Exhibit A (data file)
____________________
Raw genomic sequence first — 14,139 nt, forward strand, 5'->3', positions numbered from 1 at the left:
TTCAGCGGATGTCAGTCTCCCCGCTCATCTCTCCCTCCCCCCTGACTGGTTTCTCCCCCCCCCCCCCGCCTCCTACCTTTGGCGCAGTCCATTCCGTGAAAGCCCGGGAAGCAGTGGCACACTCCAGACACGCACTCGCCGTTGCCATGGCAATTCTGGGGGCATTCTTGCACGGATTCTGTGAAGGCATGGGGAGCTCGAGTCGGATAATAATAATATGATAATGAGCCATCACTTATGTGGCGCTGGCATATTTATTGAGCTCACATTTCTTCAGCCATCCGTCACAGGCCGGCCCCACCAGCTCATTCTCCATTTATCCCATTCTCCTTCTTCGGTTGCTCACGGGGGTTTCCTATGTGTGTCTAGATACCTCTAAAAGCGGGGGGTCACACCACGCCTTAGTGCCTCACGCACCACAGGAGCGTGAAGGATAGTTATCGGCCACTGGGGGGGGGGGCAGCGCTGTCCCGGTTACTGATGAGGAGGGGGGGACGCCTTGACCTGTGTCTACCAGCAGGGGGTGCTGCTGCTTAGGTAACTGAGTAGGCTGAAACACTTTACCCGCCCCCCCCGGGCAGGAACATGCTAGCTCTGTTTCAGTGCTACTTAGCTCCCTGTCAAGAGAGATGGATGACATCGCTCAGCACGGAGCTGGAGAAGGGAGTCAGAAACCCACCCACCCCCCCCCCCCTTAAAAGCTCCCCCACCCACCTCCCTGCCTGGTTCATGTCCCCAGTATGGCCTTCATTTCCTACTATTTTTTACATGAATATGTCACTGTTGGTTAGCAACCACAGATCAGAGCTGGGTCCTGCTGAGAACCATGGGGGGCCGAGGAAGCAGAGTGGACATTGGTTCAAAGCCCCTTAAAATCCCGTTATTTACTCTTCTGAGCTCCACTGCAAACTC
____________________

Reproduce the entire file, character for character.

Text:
Raw genomic sequence first — 14,139 nt, forward strand, 5'->3', positions numbered from 1 at the left:
TTCAGCGGATGTCAGTCTCCCCGCTCATCTCTCCCTCCCCCCTGACTGGTTTCTCCCCCCCCCCCCCGCCTCCTACCTTTGGCGCAGTCCATTCCGTGAAAGCCCGGGAAGCAGTGGCACACTCCAGACACGCACTCGCCGTTGCCATGGCAATTCTGGGGGCATTCTTGCACGGATTCTGTGAAGGCATGGGGAGCTCGAGTCGGATAATAATAATATGATAATGAGCCATCACTTATGTGGCGCTGGCATATTTATTGAGCTCACATTTCTTCAGCCATCCGTCACAGGCCGGCCCCACCAGCTCATTCTCCATTTATCCCATTCTCCTTCTTCGGTTGCTCACGGGGGTTTCCTATGTGTGTCTAGATACCTCTAAAAGCGGGGGGTCACACCACGCCTTAGTGCCTCACGCACCACAGGAGCGTGAAGGATAGTTATCGGCCACTGGGGGGGGGGGCAGCGCTGTCCCGGTTACTGATGAGGAGGGGGGGACGCCTTGACCTGTGTCTACCAGCAGGGGGTGCTGCTGCTTAGGTAACTGAGTAGGCTGAAACACTTTACCCGCCCCCCCCGGGCAGGAACATGCTAGCTCTGTTTCAGTGCTACTTAGCTCCCTGTCAAGAGAGATGGATGACATCGCTCAGCACGGAGCTGGAGAAGGGAGTCAGAAACCCACCCACCCCCCCCCCCCTTAAAAGCTCCCCCACCCACCTCCCTGCCTGGTTCATGTCCCCAGTATGGCCTTCATTTCCTACTATTTTTTACATGAATATGTCACTGTTGGTTAGCAACCACAGATCAGAGCTGGGTCCTGCTGAGAACCATGGGGGGCCGAGGAAGCAGAGTGGACATTGGTTCAAAGCCCCTTAAAATCCCGTTATTTACTCTTCTGAGCTCCACTGCAAACTC